When the organization decides to move ahead with an option, the product development phase of the product’s lifecycle begins.

Product Development — The objective of the product development function is to ‘bring the product to market’. Having decided to add, change, or decommission a product, things need to happen within the organization. The decision may be as simple as changing the price of an existing product, or as complex as engaging in a whole new line of business. Existing business processes may require changing, or whole new processes may need to be put into place.

If new or existing business processes are to be supported by an information system, that system needs to be put in place, modified, or data within it updated (e.g. pricing changes). If an existing information system is being replaced by a new one, migration of data may need to be carried out. Where staff are affected by changes to processes and/or an information system, training needs to be conducted for those affected.

Only after all the necessary additions or changes have been successfully ‘put into production’ is the organization ready for the sales phase of the product.

Sales — The objective of the sales function is to get customers through the product’s sales process (ideally along the process’s happy path). Where a process involves an information system, the product development phase has produced (and tested) what’s required to support selling. The products and locations have been set up in the system and are ready to be referenced during the sales process. The process may include adding a new customer. It will certainly involve recording details relevant to the sale. For long-running products, there will be processes for recording consumption over time.

NOTE: Where customers are encouraged or allowed to self-serve, they must be able to gain access to the appropriate user interfaces (e.g. web pages).

When a customer has a problem or issue after a sale, or during the operation of a long-running product, the processes within the product’s customer care lifecycle phase come into play.

Customer Care — The objective of the customer care function is to deal with customers in situations where something has gone wrong, or appears to have gone wrong, with the product they have been sold. For example, it’s broken, or is believed to be broken. Or the normal operation of a customer’s long-running product is not operating correctly, or appears to be not operating correctly. Or a customer wants to return the product, or cease consuming a long-running product.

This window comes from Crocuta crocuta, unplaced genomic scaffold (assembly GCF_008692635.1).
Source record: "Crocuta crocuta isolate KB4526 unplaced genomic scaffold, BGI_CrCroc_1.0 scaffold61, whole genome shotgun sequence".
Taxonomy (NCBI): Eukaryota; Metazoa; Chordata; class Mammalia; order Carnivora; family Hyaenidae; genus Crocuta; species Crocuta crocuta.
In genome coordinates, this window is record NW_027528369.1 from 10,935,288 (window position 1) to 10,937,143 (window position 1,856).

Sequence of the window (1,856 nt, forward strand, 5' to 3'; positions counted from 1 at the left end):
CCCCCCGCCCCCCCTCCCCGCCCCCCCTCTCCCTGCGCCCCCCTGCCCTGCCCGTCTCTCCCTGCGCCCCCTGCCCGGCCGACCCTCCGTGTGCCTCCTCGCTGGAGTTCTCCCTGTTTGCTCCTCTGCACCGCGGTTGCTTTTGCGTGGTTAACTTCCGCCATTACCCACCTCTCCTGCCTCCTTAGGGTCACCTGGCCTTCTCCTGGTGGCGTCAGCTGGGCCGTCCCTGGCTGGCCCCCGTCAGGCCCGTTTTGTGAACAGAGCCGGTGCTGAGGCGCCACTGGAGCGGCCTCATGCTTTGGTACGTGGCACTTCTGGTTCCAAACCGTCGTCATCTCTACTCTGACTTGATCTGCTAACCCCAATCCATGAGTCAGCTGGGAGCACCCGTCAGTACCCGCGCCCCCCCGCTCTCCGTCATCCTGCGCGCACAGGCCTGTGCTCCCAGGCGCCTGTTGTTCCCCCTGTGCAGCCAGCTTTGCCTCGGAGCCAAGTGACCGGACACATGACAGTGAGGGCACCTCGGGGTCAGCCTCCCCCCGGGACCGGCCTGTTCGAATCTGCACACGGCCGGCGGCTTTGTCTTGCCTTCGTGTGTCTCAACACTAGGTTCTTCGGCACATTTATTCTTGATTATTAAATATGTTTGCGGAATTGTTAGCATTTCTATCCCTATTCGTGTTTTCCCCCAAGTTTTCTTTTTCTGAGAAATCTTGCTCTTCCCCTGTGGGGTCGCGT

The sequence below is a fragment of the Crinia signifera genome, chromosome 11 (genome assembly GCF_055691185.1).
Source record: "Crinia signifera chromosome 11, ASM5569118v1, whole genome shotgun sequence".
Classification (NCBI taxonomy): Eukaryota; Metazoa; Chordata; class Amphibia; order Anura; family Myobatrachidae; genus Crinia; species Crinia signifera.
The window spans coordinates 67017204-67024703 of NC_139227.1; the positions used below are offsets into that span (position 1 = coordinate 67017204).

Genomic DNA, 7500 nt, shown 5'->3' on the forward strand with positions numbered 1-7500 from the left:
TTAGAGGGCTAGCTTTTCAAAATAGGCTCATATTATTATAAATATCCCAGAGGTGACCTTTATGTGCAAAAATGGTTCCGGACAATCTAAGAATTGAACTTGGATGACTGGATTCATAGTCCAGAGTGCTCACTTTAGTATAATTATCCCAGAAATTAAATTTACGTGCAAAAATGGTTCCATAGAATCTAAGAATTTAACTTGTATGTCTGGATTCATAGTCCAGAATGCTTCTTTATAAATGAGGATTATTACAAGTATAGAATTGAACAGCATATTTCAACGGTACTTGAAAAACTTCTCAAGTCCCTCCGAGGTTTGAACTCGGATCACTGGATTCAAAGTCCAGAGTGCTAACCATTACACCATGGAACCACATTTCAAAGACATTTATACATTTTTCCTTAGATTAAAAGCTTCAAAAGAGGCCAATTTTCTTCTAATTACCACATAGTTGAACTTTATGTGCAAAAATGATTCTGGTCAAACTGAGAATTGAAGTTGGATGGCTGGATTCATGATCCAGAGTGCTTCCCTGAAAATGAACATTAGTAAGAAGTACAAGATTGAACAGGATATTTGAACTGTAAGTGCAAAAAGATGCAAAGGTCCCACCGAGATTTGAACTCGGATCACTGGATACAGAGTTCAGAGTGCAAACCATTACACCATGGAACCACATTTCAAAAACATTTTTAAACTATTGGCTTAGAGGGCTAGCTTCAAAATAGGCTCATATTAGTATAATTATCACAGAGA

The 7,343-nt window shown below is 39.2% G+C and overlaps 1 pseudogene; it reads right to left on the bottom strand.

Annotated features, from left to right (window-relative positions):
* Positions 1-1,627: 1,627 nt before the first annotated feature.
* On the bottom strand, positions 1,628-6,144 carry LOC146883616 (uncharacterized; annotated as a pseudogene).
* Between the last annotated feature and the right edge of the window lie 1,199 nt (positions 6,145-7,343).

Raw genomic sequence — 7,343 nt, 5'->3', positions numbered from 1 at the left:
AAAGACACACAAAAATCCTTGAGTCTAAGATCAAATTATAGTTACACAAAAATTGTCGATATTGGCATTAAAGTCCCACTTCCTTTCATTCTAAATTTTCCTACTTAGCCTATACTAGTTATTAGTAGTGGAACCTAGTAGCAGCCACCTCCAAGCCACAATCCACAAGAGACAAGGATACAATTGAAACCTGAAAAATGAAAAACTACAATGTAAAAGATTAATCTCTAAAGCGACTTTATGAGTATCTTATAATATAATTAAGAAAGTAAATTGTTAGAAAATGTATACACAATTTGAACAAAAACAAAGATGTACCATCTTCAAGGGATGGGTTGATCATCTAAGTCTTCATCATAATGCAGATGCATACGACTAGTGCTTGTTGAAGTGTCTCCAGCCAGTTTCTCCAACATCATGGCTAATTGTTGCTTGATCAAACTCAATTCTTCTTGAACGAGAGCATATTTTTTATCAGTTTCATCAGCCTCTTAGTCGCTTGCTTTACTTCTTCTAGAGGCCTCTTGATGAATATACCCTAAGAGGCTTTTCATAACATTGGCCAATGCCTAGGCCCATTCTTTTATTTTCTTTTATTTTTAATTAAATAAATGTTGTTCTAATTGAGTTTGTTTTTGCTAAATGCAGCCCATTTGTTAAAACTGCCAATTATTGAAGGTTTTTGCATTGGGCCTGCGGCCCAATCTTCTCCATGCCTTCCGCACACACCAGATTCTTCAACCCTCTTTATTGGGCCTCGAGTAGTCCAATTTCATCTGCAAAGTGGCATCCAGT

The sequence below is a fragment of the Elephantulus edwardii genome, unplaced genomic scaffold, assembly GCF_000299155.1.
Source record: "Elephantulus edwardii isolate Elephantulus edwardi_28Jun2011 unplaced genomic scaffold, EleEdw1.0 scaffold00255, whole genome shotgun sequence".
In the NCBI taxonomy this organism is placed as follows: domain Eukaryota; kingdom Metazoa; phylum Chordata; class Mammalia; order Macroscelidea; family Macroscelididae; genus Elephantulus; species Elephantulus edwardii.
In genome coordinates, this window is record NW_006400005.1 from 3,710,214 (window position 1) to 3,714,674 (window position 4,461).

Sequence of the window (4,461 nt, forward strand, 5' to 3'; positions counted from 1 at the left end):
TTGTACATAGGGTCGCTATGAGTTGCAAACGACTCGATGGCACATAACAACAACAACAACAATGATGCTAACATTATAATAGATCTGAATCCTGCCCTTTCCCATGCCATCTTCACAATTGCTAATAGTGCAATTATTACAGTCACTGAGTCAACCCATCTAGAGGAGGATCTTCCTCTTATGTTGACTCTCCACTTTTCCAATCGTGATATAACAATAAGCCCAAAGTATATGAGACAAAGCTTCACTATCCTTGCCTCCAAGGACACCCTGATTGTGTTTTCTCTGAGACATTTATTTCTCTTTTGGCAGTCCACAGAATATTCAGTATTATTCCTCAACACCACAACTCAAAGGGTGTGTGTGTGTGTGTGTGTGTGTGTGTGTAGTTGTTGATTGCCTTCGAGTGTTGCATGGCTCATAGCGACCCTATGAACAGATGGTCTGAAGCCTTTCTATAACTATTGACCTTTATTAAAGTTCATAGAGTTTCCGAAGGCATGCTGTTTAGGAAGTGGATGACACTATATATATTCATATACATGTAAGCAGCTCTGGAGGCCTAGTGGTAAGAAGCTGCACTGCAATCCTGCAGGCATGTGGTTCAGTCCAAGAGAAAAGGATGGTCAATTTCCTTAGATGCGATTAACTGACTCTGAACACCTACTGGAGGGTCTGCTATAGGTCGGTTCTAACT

To resolve these types of customer-related issues, customer care staff need access to line of business-specific details about the organization’s products, customers, sales, and locations. Ideally these have been recorded in the information system during product development, sales, and customer care phases of the product lifecycle. Where customers are provided with self-serve support options, such as frequently asked questions, those product-specific details should be accessible.

Product Decommissioning — The objective of the product decommissioning function is to end access to an existing product within the sales process. From an information system perspective, it’s about preventing new instances of the sale event occurring. For long-running products, where possible, existing customers would be switched to an alternate product that has been added as a successor product, or some other similar, available product.

Additional business processes within this function would include such things as notifying sales staff of the product being decommissioned, removing it from any advertising campaigns, and as of a designated date, curtailing customer care for it.

Having looked at the objectives of line of business functions that support any type of product going through its lifecycle, the next article will take a more detailed look at the four fundamental data concepts representing line of business specific records.

Next Article — Part 4 - Product, Customer, Sale, and Location Records

Dan TaskerAuthor: Dan Tasker

Dan is the author of over 30 requirements-related articles and other resources. His 45+ year career in Information Technology has involved organizations in a variety of industry sectors in the United States, Canada, Australia, and New Zealand. His business analysis experience includes projects involving in-house software development, software vendor solution development, and COTS software acquisition and implementation. He continues to be passionate about quality requirements and helping business analysts produce them. He can be contacted at [email protected].

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sightshooton posted on Monday, May 30, 2022 6:46 AM